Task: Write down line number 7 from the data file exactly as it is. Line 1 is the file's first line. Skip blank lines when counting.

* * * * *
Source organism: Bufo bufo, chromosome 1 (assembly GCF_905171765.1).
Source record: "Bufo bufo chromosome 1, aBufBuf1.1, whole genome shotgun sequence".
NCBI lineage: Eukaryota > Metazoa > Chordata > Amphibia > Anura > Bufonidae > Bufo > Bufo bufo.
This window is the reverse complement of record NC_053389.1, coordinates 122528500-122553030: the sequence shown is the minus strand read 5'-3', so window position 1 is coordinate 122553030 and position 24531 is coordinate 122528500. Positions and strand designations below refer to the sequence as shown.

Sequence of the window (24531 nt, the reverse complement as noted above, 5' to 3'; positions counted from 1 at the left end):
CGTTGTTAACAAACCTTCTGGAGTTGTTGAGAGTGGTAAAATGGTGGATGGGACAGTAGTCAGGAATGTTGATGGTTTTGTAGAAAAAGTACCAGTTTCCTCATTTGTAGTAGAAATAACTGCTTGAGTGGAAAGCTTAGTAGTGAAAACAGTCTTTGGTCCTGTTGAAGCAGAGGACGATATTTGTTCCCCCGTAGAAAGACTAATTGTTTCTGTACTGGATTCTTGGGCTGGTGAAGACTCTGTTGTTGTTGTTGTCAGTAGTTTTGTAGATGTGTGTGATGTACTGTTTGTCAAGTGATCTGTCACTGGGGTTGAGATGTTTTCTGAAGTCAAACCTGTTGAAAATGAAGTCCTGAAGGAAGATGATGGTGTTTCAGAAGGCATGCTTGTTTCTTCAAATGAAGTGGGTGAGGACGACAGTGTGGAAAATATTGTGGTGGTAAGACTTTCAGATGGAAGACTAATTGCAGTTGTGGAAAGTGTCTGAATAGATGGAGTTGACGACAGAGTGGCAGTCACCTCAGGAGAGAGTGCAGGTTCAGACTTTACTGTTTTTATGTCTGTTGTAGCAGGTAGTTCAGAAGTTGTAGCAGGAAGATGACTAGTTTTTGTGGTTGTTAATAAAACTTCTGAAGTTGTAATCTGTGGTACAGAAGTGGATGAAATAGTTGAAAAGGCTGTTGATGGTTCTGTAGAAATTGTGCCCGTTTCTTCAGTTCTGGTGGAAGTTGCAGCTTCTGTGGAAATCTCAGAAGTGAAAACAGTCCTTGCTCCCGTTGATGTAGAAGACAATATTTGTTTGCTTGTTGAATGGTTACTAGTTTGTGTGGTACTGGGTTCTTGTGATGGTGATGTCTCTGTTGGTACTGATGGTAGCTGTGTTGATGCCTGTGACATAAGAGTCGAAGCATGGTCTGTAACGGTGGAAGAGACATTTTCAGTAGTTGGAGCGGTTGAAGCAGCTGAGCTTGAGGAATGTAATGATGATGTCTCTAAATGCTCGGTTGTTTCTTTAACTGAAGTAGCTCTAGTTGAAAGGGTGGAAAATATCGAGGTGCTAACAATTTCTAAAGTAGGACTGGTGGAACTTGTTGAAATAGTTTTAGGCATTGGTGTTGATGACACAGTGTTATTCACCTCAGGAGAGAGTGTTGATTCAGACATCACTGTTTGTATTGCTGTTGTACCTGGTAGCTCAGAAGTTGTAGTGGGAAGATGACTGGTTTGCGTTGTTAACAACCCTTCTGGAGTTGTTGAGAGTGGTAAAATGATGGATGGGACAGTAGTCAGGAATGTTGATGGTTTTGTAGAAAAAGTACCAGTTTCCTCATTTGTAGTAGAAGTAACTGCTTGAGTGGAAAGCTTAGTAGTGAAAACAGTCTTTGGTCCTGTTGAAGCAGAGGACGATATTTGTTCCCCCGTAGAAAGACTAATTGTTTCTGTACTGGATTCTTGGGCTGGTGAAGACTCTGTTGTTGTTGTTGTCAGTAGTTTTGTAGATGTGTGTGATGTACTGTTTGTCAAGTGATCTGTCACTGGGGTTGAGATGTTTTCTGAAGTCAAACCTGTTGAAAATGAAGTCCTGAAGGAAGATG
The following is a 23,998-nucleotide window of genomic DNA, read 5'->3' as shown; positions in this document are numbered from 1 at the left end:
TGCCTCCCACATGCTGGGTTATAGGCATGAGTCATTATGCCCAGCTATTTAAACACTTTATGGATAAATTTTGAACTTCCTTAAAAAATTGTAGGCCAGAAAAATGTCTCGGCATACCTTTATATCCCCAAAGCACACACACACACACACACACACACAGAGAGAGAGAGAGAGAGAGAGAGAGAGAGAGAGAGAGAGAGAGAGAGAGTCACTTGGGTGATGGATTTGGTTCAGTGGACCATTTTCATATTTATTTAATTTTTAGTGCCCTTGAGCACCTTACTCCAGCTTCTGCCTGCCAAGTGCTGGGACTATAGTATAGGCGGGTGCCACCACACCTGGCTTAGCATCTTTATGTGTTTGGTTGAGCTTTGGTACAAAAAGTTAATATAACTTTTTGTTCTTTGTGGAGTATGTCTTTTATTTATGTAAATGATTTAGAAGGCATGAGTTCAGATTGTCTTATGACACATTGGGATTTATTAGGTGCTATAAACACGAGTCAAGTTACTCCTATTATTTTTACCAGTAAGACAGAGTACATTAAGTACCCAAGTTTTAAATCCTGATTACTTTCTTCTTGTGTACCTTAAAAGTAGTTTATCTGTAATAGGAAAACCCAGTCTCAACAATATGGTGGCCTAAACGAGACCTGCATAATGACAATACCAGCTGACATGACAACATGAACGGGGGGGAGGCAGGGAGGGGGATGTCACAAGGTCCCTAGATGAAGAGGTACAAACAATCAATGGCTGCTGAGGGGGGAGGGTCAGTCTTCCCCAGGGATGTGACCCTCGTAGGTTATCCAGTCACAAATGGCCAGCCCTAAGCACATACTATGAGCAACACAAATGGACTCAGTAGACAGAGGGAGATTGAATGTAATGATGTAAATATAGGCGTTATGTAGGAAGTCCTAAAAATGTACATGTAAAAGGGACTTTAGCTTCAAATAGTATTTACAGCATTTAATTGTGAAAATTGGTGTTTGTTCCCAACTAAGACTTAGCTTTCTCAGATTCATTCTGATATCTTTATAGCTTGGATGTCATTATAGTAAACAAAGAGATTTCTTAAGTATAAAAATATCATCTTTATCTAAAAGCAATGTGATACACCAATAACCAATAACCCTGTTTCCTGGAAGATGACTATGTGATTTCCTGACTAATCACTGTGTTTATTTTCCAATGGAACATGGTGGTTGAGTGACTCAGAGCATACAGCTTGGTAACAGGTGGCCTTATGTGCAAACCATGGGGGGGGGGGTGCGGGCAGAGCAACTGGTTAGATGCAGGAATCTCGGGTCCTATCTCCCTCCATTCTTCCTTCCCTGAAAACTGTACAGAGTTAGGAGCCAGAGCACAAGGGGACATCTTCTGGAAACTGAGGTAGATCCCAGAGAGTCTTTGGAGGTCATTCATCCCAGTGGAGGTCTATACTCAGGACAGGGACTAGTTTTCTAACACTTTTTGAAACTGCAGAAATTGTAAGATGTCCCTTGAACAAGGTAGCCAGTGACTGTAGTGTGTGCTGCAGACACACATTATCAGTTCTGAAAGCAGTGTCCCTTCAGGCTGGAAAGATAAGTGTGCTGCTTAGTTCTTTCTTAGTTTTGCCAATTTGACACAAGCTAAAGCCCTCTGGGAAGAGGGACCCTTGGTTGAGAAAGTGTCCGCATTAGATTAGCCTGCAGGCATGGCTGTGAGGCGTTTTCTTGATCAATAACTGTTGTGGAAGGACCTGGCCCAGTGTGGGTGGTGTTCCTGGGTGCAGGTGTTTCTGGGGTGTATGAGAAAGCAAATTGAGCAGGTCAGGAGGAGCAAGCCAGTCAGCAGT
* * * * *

The following is a 23,998-nucleotide window of genomic DNA, read 5'->3' as shown; positions in this document are numbered from 1 at the left end: